Well, one time I was with Keith Moon at a club in London. I was down at the other end of the bar. He walks in 10 minutes later, sees me and goes, “Oh, Tony!” (laughs) He gets up on the bar, walks along the whole bar kicking everybody’s drink off, jumps down and gives me the biggest hug ever. I was thinking, oh, no, we’re in trouble now. Everybody, I think, was ready to beat him up. Then he started buying drinks for everybody. It was a huge club. It must have cost him a fortune! We had a great time.
What was it like working with Jonathan Cain? Did you know he was going to go on and become a huge star like he did with Journey?
He was, obviously, in The Babys because he did have a lot of talent. John Waite didn’t want to play bass any more, so we got Ricky Phillips, who eventually joined STYX. We auditioned Jonathan around the same time. We knew we had talent in the band, and we needed them. You’re only as good as your weakest link, and everybody in the band was really strong. We knew he was going to be a star. We thought we were stars, which we, kind of, were. Jon fit in right away and did two albums with us. He did a lot of writing on those last two albums. The man was very talented. He joined Journey when John Waite left. He got the chance to do that. We were on the road with Journey, at the time. They, obviously, knew that John Waite was leaving, so they offered Jonathan a gig in Journey. Who wouldn’t take it?
How many singers applied to be the lead for The Babys before you went with John Bisaha? Was there anyone notable?
There was a line around the block. And people who’ve been doing Rock of Ages in Vegas – two of them auditioned. I got it down to three people, and one of them was John Bisaha. There was no big artist that didn’t want to be their own star. Steve Perry wasn’t an option because he was doing his own album.
Are you friends with Steve Perry?
Yeah, good friends. I spoke with him a couple weeks ago. From what I’m told, his album is complete and mastered. I don’t know when it’s going to come out. But I’m going to tell him that when he’s ready to tour that I’d love for him to tour with The Babys. That would be great!
That would be fantastic! I’m friends with Neal Schon and I was in the crowd at the Rock & Roll Hall of Fame induction ceremony this year when Journey was honored.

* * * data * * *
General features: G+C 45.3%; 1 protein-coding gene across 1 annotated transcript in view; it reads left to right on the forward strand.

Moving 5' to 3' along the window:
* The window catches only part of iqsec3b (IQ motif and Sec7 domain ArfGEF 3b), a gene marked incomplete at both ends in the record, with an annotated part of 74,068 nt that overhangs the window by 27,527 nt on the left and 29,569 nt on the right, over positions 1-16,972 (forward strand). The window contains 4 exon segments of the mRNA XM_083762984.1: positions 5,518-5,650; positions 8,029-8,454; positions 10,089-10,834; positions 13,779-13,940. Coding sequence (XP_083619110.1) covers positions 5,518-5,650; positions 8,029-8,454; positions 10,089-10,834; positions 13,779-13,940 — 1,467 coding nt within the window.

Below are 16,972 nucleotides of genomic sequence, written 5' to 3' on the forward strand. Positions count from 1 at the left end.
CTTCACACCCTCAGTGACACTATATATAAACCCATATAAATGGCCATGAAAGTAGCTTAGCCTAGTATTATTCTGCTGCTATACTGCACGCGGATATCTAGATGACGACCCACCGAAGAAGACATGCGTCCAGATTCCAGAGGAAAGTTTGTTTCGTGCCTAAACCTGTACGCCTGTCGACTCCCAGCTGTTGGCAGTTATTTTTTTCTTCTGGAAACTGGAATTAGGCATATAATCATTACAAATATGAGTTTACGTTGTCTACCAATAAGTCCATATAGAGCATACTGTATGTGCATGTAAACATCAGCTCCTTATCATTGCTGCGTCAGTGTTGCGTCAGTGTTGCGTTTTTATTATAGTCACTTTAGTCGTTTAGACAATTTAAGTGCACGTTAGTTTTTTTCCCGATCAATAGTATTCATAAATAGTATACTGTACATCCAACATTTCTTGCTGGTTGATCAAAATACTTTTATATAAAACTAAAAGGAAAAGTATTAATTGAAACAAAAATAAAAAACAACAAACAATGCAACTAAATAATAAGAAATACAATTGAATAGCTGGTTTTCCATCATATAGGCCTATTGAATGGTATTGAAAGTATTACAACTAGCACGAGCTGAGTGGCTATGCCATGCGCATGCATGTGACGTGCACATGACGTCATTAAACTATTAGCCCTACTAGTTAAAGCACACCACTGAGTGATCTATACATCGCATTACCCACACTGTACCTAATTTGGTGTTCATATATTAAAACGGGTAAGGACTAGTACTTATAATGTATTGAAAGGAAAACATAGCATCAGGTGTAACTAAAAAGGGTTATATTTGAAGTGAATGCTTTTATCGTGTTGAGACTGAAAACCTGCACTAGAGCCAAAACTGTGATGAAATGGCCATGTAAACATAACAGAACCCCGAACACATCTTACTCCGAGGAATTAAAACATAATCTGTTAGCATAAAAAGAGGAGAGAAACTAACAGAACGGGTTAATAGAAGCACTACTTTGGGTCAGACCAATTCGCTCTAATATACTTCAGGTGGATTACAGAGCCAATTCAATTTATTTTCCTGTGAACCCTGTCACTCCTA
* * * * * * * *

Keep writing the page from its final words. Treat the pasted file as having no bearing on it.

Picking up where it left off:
It was disappointing that Steve didn’t perform with the guys.
I agree. Seeing him come out and speak was exciting, and it would have been terrific if he performed with the guys but he didn’t.
Steve’s speech was classy, so was Jonathan’s. Jon thanked The Babys, which was nice and it was the right thing to do. Steve’s speech was real classy. I thought it was going to be great to see him perform with the band again, but he didn’t. So, I was disappointed.
You replaced Carmine Appice as Rod Stewart’s drummer, correct? How did that come about?
When I first put The Babys together and we were on our way to do our first album for Chrysalis in 1974, I got a phone call on a plane – it was from Rod. He said, “I need a drummer. Would you come and join me? I love your playing.” I said, “Rod, you couldn’t have picked a worse time. We’ve just put The Babys together and I’m on my way to record our first album.” Of course, it all fell to pieces. As soon as The Babys broke up, Rod found out I was available and he called me right away. He said, “Get your ass in here. I want you to be in the band.” It was a little awkward because Carmine and I are really good friends. I didn’t want to take his job. But at the same time, he wasn’t wanted by the band. That’s a shame for Carmine. Of course, it worked out well for me. I had 12 great years with Rod, where I got to play with everyone from Jeff Beck to Tina Turner to Elton John. It was definitely awkward to take Carmine’s place. And, to this day, I still feel a little bit sad about it. But he was going to be replaced anyway, so someone had to do it. Rod really pushed and pushed and pushed to make sure I got the gig, and I’m glad I did.
Are you and Carmine on good terms now?
Oh, yeah – absolutely! Carmine knows. He’s taken over other people’s jobs. He knows how it feels. He’s taken over lots of people’s gigs. That’s just how the music business goes. Some people just don’t fit anymore and they need a new musician. It happened to us with Michael Corby.
What was it like playing with Rod?